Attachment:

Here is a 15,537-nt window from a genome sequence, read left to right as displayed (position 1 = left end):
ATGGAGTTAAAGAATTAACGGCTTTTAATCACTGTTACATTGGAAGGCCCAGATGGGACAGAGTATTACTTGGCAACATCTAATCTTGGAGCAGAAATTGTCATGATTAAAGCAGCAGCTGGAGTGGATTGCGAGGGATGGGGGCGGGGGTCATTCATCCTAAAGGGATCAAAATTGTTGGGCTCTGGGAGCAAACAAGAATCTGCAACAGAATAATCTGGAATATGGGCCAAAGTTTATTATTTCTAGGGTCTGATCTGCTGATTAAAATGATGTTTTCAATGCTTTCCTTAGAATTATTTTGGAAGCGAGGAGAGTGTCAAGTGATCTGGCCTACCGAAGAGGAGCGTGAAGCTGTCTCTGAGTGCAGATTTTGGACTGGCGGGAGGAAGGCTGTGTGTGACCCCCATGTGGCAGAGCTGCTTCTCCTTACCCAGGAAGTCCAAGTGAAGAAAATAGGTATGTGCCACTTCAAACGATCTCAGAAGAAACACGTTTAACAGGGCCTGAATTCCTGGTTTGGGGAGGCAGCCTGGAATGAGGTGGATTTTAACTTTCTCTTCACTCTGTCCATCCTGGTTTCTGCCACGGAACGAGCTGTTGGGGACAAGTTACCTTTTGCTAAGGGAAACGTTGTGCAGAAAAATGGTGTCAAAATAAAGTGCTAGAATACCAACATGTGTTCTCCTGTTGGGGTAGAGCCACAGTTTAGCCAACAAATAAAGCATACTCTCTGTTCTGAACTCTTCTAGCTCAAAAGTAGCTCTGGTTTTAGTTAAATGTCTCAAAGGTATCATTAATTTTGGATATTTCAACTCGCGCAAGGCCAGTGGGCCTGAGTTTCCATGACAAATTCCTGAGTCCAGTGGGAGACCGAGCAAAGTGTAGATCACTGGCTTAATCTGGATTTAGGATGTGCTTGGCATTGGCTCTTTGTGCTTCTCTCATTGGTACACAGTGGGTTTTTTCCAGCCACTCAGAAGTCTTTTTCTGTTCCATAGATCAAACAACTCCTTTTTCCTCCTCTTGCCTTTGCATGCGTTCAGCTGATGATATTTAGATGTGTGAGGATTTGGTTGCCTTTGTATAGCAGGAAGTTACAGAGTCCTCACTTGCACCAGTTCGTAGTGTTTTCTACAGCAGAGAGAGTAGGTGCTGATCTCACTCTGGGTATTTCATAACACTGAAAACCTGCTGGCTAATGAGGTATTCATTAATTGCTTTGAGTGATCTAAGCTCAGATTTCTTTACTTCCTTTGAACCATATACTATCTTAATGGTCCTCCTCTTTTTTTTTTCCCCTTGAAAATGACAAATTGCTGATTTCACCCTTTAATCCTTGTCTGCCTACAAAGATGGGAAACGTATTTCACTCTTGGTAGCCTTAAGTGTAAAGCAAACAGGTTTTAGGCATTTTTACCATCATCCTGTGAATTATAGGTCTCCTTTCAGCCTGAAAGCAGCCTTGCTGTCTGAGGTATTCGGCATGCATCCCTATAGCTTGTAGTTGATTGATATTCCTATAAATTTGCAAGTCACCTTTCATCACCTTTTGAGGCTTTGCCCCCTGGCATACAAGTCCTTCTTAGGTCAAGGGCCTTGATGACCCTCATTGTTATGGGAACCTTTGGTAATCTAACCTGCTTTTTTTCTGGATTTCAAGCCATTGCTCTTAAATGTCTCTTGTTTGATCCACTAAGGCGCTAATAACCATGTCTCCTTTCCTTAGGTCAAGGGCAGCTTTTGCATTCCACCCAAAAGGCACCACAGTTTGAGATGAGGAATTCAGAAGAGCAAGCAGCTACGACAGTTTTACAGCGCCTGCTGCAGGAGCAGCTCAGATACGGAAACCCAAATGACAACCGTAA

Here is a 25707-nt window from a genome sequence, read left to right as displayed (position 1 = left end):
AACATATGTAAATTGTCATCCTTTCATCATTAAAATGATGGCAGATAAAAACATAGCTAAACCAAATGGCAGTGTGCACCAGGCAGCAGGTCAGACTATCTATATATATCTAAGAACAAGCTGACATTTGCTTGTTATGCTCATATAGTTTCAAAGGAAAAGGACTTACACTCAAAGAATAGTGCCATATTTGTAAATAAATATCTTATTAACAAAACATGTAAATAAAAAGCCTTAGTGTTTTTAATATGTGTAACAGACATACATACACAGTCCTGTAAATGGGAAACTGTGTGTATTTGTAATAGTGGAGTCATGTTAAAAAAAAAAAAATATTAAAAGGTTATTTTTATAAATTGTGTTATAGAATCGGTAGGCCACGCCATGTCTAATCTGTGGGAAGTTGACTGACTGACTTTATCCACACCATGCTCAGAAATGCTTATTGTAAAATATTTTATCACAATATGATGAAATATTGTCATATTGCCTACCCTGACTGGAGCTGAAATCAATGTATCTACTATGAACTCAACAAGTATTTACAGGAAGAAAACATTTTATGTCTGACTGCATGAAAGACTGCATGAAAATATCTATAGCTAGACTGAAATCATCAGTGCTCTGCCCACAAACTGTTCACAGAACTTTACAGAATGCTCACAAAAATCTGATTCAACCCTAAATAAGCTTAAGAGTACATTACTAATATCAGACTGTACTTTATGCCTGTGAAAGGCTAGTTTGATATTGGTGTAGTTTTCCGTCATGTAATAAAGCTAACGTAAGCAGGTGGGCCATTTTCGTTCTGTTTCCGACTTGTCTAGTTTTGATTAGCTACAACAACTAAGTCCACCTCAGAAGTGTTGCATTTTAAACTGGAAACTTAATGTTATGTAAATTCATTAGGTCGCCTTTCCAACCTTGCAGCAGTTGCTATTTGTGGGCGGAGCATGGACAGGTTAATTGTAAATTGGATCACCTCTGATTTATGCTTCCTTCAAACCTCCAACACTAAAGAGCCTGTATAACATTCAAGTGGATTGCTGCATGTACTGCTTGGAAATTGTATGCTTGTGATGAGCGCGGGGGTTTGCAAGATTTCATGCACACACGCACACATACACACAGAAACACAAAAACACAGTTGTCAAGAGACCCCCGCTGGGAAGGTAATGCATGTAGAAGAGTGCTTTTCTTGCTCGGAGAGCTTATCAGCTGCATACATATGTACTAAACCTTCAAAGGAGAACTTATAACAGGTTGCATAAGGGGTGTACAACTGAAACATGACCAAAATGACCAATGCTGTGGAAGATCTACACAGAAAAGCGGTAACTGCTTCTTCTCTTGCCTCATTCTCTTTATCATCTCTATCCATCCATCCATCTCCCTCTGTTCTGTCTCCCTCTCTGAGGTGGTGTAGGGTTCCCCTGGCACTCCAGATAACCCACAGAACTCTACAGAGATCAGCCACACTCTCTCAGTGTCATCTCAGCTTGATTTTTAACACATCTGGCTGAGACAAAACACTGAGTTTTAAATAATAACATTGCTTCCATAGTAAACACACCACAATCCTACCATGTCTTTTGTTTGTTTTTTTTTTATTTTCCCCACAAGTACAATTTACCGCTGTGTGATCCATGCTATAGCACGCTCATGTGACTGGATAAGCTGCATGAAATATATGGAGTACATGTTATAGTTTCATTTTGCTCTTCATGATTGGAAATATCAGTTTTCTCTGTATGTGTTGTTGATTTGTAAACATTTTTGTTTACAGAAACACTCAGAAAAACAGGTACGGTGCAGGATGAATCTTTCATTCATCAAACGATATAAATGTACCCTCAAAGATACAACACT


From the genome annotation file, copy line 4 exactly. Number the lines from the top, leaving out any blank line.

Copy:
AACATATGTAAATTGTCATCCTTTCATCATTAAAATGATGGCAGATAAAAACATAGCTAAACCAAATGGCAGTGTGCACCAGGCAGCAGGTCAGACTATCTATATATATCTAAGAACAAGCTGACATTTGCTTGTTATGCTCATATAGTTTCAAAGGAAAAGGACTTACACTCAAAGAATAGTGCCATATTTGTAAATAAATATCTTATTAACAAAACATGTAAATAAAAAGCCTTAGTGTTTTTAATATGTGTAACAGACATACATACACAGTCCTGTAAATGGGAAACTGTGTGTATTTGTAATAGTGGAGTCATGTTAAAAAAAAAAAAATATTAAAAGGTTATTTTTATAAATTGTGTTATAGAATCGGTAGGCCACGCCATGTCTAATCTGTGGGAAGTTGACTGACTGACTTTATCCACACCATGCTCAGAAATGCTTATTGTAAAATATTTTATCACAATATGATGAAATATTGTCATATTGCCTACCCTGACTGGAGCTGAAATCAATGTATCTACTATGAACTCAACAAGTATTTACAGGAAGAAAACATTTTATGTCTGACTGCATGAAAGACTGCATGAAAATATCTATAGCTAGACTGAAATCATCAGTGCTCTGCCCACAAACTGTTCACAGAACTTTACAGAATGCTCACAAAAATCTGATTCAACCCTAAATAAGCTTAAGAGTACATTACTAATATCAGACTGTACTTTATGCCTGTGAAAGGCTAGTTTGATATTGGTGTAGTTTTCCGTCATGTAATAAAGCTAACGTAAGCAGGTGGGCCATTTTCGTTCTGTTTCCGACTTGTCTAGTTTTGATTAGCTACAACAACTAAGTCCACCTCAGAAGTGTTGCATTTTAAACTGGAAACTTAATGTTATGTAAATTCATTAGGTCGCCTTTCCAACCTTGCAGCAGTTGCTATTTGTGGGCGGAGCATGGACAGGTTAATTGTAAATTGGATCACCTCTGATTTATGCTTCCTTCAAACCTCCAACACTAAAGAGCCTGTATAACATTCAAGTGGATTGCTGCATGTACTGCTTGGAAATTGTATGCTTGTGATGAGCGCGGGGGTTTGCAAGATTTCATGCACACACGCACACATACACACAGAAACACAAAAACACAGTTGTCAAGAGACCCCCGCTGGGAAGGTAATGCATGTAGAAGAGTGCTTTTCTTGCTCGGAGAGCTTATCAGCTGCATACATATGTACTAAACCTTCAAAGGAGAACTTATAACAGGTTGCATAAGGGGTGTACAACTGAAACATGACCAAAATGACCAATGCTGTGGAAGATCTACACAGAAAAGCGGTAACTGCTTCTTCTCTTGCCTCATTCTCTTTATCATCTCTATCCATCCATCCATCTCCCTCTGTTCTGTCTCCCTCTCTGAGGTGGTGTAGGGTTCCCCTGGCACTCCAGATAACCCACAGAACTCTACAGAGATCAGCCACACTCTCTCAGTGTCATCTCAGCTTGATTTTTAACACATCTGGCTGAGACAAAACACTGAGTTTTAAATAATAACATTGCTTCCATAGTAAACACACCACAATCCTACCATGTCTTTTGTTTGTTTTTTTTTTATTTTCCCCACAAGTACAATTTACCGCTGTGTGATCCATGCTATAGCACGCTCATGTGACTGGATAAGCTGCATGAAATATATGGAGTACATGTTATAGTTTCATTTTGCTCTTCATGATTGGAAATATCAGTTTTCTCTGTATGTGTTGTTGATTTGTAAACATTTTTGTTTACAGAAACACTCAGAAAAACAGGTACGGTGCAGGATGAATCTTTCATTCATCAAACGATATAAATGTACCCTCAAAGATACAACACT